In 2019, corporations and private equity firms expect M&A activity to continue to rise. According to Deloitte’s 2019 M&A Trends report, 76 percent of corporate respondents (up from 69 percent the prior year) and 87 percent of private equity respondents (up from 76 percent the prior year) expect an increase in the average number of deals completed over the next year.
Posted by Dave Smith on July 13, 2017.
If your organization outsources some of its HR services—or is planning to—you’ll likely have a set of criteria for evaluating vendors. While there are many important factors to consider, a vendor’s current or planned use of robotic process automation (RPA) is a newer and increasingly important criterion that should not be overlooked. RPA’s ability to drive efficiencies, reduce costs, free resources, and support overall HR sustainability make it a key capability. You should expect your vendor to be using RPA and understand how you can benefit from it.
As organizations strive to build a differentiated employee experience to drive engagement, growth, and a Simply Irresistible Organization™ , HR can take the lead by architecting and stewarding the HR customer experience by rethinking how HR work happens. Transitioning from cost-focused HR Shared Services to experience-focused HR Operational Services is on many HR agendas. But how do you make this shift happen? The answer may lie in applying design thinking to shape an effective, intuitive, and engaging HR customer experience.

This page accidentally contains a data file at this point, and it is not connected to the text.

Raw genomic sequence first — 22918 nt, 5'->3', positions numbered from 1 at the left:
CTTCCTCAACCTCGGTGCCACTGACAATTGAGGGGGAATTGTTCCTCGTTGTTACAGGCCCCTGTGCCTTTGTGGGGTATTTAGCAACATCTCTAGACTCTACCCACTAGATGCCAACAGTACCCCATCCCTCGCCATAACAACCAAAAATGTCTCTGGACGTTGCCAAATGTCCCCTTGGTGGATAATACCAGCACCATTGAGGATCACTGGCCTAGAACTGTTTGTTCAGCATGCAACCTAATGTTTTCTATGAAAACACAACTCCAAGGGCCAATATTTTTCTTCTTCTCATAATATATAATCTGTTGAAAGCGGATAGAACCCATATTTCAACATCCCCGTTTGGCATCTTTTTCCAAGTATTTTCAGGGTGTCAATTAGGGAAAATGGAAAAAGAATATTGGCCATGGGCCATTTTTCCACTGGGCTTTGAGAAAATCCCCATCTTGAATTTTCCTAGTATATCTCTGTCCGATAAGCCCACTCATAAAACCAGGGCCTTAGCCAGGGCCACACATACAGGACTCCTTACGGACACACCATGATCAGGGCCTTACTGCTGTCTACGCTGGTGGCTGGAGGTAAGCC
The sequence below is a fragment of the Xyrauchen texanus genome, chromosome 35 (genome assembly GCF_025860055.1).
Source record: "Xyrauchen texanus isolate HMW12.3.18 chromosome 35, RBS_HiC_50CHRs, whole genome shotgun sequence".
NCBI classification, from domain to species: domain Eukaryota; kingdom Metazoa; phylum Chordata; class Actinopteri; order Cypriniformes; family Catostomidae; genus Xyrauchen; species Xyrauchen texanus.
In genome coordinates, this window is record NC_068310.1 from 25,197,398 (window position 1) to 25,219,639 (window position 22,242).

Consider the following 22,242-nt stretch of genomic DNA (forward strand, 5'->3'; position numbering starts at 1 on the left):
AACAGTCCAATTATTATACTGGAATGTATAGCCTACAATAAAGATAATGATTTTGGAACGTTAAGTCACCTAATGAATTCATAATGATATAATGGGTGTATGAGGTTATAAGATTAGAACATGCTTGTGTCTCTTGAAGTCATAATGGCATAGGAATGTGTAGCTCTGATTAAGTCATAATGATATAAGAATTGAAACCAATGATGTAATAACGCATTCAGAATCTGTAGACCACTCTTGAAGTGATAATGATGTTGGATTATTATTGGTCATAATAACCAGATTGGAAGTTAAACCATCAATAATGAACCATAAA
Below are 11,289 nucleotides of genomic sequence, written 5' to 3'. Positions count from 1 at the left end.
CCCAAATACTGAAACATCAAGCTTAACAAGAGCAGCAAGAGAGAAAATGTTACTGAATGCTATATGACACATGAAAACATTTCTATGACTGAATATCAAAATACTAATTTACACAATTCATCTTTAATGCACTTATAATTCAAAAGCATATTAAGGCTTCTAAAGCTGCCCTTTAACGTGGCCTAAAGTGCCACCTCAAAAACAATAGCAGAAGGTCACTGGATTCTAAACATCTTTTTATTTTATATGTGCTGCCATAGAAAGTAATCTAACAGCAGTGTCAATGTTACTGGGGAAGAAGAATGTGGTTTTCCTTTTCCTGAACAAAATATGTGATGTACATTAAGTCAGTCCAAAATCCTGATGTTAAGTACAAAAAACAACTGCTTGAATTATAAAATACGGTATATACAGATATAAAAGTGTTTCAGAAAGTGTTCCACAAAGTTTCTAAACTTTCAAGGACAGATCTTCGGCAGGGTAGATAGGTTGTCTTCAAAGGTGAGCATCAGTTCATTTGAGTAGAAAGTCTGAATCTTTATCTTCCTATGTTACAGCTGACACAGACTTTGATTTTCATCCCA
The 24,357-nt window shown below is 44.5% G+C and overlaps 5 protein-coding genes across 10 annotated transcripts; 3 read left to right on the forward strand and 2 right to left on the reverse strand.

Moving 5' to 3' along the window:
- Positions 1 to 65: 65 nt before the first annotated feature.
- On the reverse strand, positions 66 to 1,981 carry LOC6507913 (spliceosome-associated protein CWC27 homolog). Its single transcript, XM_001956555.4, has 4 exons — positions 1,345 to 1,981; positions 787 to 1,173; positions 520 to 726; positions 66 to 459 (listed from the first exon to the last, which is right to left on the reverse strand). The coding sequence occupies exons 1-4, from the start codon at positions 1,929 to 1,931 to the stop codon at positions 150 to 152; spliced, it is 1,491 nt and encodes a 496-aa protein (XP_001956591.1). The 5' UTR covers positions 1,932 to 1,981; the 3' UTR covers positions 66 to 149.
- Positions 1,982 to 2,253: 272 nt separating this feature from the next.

For anyone who’s answered an email or text from a project team member on a weekend (and that’s just about all of us), it comes as no surprise that digitization has profoundly disrupted the way we work. However, this “new normal” of always-on, instantaneous communication among networks of teams is now dovetailing with another force that is equally as disruptive: a changing workforce, led by increasing numbers of Millennials. Together, these forces are impacting the service delivery landscape and calling upon the HR shared services organization to engage with employees via digital tools, often in entirely new ways.
Understanding potential HR Shared Services implementation issues ahead of time can help solve them more easily or bypass them altogether
Posted by Shannon Sheckler on August 26, 2016.
Organizations continue to explore and migrate a variety of HR work to shared services models. What originally started as a way to enhance the customer (employee) experience and save costs in transactional operations is evolving into a range of services to better support globalization, a virtual workforce, and global talent strategies. Reaching HR Shared Services’ (HRSS’) potential, however, means first clearing a few hurdles along the way. In the spirit of “forewarned is forearmed,” here are five of the most common issues you may encounter when transitioning to HRSS, along with some considerations for managing them.